By Ryan Vlastelica
NEW YORK (Reuters) - U.S. stocks rose on Thursday, boosted by a read on factory activity that was much stronger than expected, although investors continued to grapple with the prospect of an earlier-than-expected rate hike.
Wall Street opened lower but reversed course after the Philadelphia Federal Reserve Bank said its business activity index rose far more than expected in March, rebounding after a contraction in February.
The data "shows that fundamentals are getting stronger every day, and that strength is getting firmer," said Frank Davis, director of sales and trading at LEK Securities in New York.
Financial shares, which are tied to the pace of economic growth, were among the biggest gainers on Thursday, with the S&P financial group up 1.1 percent. JPMorgan Chase & Co gained 2.2 percent to $59.58 while Citigroup Inc added 1.9 percent to $49.87.
In her first press conference as chair of the Federal Reserve, Janet Yellen on Wednesday indicated that the first increase in interest rates could come early next year, estimating the "considerable period" between the end of the Fed's stimulus and its first rate increase at possibly six months. Analysts widely expected a hike in the second half of 2015.
"We're trying to decipher her timeframe and get ahead of it," said Davis. "While we didn't make any drastic changes to our positions as a result of what she said, we have a tight watch on her to figure out how she'll play her hand."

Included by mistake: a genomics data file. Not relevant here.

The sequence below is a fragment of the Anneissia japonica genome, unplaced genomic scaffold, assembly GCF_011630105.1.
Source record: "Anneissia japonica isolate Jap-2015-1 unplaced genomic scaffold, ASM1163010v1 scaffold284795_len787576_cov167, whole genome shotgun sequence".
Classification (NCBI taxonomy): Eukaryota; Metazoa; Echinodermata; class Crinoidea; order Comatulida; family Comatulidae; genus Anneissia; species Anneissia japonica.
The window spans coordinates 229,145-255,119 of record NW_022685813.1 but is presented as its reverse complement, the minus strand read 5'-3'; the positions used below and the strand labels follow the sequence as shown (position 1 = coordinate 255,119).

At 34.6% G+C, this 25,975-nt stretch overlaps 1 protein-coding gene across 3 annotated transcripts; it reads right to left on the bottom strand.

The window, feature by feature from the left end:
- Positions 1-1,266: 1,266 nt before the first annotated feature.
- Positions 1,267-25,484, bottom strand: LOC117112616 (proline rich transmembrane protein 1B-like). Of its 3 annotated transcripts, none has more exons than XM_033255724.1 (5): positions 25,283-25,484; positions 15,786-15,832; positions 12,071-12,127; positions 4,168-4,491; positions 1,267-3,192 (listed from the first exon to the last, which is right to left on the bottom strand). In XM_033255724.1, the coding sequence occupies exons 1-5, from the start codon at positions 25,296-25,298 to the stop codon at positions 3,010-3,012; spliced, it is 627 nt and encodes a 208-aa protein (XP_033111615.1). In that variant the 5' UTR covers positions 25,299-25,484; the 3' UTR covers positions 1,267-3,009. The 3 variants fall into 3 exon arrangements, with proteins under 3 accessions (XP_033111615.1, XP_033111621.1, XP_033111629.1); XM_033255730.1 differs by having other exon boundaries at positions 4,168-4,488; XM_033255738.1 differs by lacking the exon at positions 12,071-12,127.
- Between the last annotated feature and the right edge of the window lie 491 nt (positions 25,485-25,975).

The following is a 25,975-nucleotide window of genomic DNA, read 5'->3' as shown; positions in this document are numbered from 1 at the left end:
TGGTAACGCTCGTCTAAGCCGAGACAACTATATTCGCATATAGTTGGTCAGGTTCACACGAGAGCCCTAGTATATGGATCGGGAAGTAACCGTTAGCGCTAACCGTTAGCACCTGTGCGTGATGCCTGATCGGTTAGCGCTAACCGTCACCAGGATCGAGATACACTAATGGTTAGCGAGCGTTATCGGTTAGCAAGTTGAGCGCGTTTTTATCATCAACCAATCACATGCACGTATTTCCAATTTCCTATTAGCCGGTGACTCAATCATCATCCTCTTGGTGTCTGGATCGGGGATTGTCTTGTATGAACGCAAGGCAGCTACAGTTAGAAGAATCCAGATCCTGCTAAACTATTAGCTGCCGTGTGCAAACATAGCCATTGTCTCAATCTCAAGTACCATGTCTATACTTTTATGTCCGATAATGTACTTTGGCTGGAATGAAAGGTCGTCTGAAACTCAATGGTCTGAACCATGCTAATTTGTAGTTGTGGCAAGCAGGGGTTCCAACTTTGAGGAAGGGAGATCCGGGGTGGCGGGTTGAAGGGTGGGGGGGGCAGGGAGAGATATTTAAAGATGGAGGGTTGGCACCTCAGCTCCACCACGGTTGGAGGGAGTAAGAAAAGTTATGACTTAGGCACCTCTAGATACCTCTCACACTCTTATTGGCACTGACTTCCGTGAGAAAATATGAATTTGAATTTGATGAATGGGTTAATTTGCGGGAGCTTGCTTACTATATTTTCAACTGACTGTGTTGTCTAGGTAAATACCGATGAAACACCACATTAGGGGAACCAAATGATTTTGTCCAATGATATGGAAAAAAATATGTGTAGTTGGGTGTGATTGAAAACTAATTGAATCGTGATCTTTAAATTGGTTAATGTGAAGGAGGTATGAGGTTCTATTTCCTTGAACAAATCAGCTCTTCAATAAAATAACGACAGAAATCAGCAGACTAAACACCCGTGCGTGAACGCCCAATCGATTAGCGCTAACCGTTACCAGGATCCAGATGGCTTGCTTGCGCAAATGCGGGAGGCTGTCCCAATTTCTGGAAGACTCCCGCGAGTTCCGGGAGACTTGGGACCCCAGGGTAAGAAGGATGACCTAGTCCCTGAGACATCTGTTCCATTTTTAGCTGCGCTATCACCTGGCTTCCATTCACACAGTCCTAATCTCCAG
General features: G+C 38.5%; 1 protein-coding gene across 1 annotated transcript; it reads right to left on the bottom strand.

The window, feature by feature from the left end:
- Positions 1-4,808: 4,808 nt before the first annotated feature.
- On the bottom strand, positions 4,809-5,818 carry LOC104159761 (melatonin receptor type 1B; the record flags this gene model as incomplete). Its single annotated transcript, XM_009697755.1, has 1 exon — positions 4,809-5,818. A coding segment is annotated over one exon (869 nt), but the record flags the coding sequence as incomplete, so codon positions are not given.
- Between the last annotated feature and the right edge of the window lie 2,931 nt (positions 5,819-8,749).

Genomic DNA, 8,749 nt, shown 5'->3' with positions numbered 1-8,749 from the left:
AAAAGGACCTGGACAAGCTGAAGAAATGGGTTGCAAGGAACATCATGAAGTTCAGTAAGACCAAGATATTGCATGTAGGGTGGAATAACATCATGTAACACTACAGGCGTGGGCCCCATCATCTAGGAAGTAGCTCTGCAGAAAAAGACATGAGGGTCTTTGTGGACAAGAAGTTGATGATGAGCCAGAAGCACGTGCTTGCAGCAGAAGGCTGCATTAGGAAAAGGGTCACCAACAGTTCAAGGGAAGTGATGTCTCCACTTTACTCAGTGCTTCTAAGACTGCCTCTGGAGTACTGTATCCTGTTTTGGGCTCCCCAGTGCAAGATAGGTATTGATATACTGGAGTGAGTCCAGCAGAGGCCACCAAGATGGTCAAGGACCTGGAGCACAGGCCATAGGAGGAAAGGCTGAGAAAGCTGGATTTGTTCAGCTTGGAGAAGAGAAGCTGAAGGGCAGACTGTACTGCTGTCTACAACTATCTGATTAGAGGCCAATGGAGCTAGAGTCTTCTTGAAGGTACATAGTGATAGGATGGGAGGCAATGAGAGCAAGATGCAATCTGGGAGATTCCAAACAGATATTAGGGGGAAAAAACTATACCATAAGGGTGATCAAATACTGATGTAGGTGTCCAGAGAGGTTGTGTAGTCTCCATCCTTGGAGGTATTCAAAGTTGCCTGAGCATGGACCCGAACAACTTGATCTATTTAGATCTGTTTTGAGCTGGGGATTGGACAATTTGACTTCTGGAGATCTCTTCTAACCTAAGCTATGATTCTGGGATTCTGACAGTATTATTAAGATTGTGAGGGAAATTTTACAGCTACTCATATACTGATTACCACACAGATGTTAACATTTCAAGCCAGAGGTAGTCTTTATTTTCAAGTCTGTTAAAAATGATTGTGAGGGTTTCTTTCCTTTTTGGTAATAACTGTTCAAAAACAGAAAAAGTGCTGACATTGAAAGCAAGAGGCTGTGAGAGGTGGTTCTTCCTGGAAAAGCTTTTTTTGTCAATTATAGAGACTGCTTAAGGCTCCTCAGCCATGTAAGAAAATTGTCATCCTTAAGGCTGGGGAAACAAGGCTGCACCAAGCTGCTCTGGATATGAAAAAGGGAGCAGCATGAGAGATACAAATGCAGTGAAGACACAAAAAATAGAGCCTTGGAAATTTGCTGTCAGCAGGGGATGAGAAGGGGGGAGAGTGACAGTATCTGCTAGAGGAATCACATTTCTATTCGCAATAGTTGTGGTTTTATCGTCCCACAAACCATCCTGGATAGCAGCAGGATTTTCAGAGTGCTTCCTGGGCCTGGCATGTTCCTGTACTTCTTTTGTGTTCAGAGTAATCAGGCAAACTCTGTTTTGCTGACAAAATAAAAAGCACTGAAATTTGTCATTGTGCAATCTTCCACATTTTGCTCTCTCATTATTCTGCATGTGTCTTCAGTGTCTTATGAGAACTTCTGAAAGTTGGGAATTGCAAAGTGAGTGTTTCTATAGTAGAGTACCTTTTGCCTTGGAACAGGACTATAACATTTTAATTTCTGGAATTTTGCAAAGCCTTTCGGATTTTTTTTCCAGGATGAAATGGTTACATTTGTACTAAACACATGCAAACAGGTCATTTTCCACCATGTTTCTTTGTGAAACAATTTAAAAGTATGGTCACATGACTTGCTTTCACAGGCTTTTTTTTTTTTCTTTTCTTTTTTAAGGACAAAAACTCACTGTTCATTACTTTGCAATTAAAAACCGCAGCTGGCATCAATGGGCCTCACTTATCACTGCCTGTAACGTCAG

The Dow Jones industrial average was up 65.60 points, or 0.40 percent, at 16,287.77. The Standard & Poor's 500 Index
was up 6.47 points, or 0.35 percent, at 1,867.24. The Nasdaq Composite Index was up 15.85 points, or 0.37 percent, at 4,323.45.
The S&P 500 is within 1 percent of its record closing high, but volume has been anemic on positive market days, suggesting limited conviction behind the move. According to the latest Reuters poll of analysts, the S&P is expected to end 2014 at 1,950, less than 5 percent above current levels.
Volume is expected to surge on Friday as options expiration takes place alongside multiple index rebalances. Credit Suisse estimates $14 billion in gross trading will stem from the S&P 500 index rebalance, with another $6 billion coming from rebalancing in other indexes.
Geopolitical concerns continued to be in focus as Russian troops seized two Ukrainian naval bases, including a headquarters in the Crimean port of Sevastopol. The United States warned Russia that it was on a "dark path" to isolation in the biggest crisis between the two countries since the Cold War.
While few U.S. companies have outsized exposure to the region, investors are concerned about the fallout from any escalation in tension.
Lennar Corp reported a sharp jump in its first-quarter profit, helped by higher prices. The results come a day after KB Home posted similarly strong results in a bullish read on the housing market. Shares of Lennar dipped 0.1 percent to $41.24.
Jabil Circuit Inc forecast 2015 core earnings above Wall Street estimates as the struggling contract electronics maker expects to recover from the loss of its business with BlackBerry Ltd . Shares dipped 0.7 percent to $18.13.
U.S. shares of GlaxoSmithKline fell 1.4 percent to $53.93 after an experimental cancer vaccine failed in a second test, but the British pharmaceutical company said it still hoped to identify a sub-group of patients in which it would work.
(Editing by Nick Zieminski)